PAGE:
Philae is one of the highlights of any visit to Aswan. To reach it, one can take an organised excursion booked through a travel agent, cruise boat, or hotel. Alternatively, take a taxi to the boat landing at Shellal on the east side of the old Aswan Dam. From here you can buy tickets to visit the island itself, and for the small boats that transport tourists to and from the island. The ticket office can be found at the end of a tourist bazaar at the gate to the boat landing. During the boat trip you will get to see your first glimpse of the temple. Dedicated to Goddess Isis, the temple was originally constructed on the island of Philae, but with the construction of the old Aswan Dam, the temple site became partially submerged, so tourists viewed the temple ruins from rowboats. With the construction of the new High Dam, the site was due to become completely submerged so the whole temple was dismantled and rebuilt on the nearby higher island of Agilika, which was modified to resemble Philae. To make all this possible, a coffer dam was constructed around the temples and the water was pumped out the temples were carefully dismantled with every block assigned a number and its position noted, they then resembled the temples.thus saving them from the waters of the Nile, and enabling the site to opened to the public again. Metal pylons on the old island of Philae can still be seen rising from the water to the south of Agilika.
Built by Ptolemy XII the first pylon of the temple of Isis stands at the end of two colonnades. carved into it are reliefs that depict the king overcoming his enemies and worshipping the Goddess Isis. Passing through the first pylon you enter into the east courtyard which contains a birth house and a Roman chapel. The birth house contains reliefs of Isis suckling her son Horus. The eastern court also contains a colonnade. This colonnade has ten pillars, and five rooms, each with two storeys. What these rooms were used for has been lost in time.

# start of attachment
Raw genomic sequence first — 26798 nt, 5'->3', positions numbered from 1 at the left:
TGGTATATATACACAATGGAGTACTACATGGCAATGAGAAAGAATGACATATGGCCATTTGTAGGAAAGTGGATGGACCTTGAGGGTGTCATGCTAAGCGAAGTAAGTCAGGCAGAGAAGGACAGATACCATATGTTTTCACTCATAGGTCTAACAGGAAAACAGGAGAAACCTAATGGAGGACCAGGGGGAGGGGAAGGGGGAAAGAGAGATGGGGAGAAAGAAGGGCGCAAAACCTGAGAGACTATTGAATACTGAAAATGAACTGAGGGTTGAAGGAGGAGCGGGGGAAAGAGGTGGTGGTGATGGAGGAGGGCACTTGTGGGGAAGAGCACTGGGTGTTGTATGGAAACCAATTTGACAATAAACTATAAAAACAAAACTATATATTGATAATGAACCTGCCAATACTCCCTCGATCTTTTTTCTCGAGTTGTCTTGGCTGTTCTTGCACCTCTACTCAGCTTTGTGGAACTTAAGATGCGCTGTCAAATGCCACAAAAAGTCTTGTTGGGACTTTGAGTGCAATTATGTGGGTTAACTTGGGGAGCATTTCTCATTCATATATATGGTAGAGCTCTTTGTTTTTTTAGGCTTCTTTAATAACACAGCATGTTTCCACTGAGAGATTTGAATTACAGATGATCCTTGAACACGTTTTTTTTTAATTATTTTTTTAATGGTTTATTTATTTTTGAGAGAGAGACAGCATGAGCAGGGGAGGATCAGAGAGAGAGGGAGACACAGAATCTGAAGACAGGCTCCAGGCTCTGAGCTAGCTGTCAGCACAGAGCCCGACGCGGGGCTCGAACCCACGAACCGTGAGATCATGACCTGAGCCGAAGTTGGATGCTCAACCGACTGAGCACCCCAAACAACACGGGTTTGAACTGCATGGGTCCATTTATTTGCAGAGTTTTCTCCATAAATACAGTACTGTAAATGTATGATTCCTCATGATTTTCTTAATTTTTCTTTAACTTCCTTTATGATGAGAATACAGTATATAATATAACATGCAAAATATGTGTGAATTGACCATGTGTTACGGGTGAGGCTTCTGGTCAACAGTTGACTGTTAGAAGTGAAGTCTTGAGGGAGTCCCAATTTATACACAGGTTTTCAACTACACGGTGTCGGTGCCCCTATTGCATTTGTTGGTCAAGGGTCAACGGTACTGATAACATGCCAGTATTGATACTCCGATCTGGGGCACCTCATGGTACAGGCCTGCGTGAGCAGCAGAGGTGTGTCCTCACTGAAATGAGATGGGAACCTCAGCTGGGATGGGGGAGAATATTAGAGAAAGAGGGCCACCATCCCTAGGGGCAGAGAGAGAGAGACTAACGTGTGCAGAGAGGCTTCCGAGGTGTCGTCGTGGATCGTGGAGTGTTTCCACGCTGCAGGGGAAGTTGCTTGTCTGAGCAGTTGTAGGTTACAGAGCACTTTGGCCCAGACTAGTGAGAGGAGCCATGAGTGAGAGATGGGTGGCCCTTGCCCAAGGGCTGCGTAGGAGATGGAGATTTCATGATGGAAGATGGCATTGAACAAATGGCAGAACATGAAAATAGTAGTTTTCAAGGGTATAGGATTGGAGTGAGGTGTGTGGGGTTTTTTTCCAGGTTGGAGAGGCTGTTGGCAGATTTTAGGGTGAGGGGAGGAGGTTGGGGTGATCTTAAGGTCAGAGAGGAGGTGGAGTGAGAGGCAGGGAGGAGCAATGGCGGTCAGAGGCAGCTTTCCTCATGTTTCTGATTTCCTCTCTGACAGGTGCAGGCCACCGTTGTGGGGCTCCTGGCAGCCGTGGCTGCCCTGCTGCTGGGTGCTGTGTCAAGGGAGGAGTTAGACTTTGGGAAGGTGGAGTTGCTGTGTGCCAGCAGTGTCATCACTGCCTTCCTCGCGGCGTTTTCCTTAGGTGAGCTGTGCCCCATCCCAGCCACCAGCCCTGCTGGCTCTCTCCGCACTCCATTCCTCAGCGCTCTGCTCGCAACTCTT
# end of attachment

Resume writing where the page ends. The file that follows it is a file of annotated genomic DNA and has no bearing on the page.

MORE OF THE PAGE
The western colonnade of the Philae Temple had 31 columns; the eastern colonnade was never completed. An additional entrance in the first pylon can be seen on the left, this is the passage to the birth house. Further on is the second pylon, this was built by Ptolemy VIII. The passage through this pylon leads into a hypostyle hall and the sanctuary of the Temple of Isis.
In the hypostyle hall of the Temple of Isis, is an example of how the Coptic Christians later utilised parts of the temple for their own use. Some wall reliefs have been defaced and Christian symbols have been carved on the wall and into a stone that has been used as an altar.
There is a distinctive structure Known as the Kiosk of Trajan. It was originally the main entrance to the temple when approaching from the river. The building is rectangular in shape and would originally have had a wooden roof supported by the fourteen remaining columns. Depicted Inside is the Roman emperor Trajan making offerings to the Egyptian gods Isis, Osiris and Horus.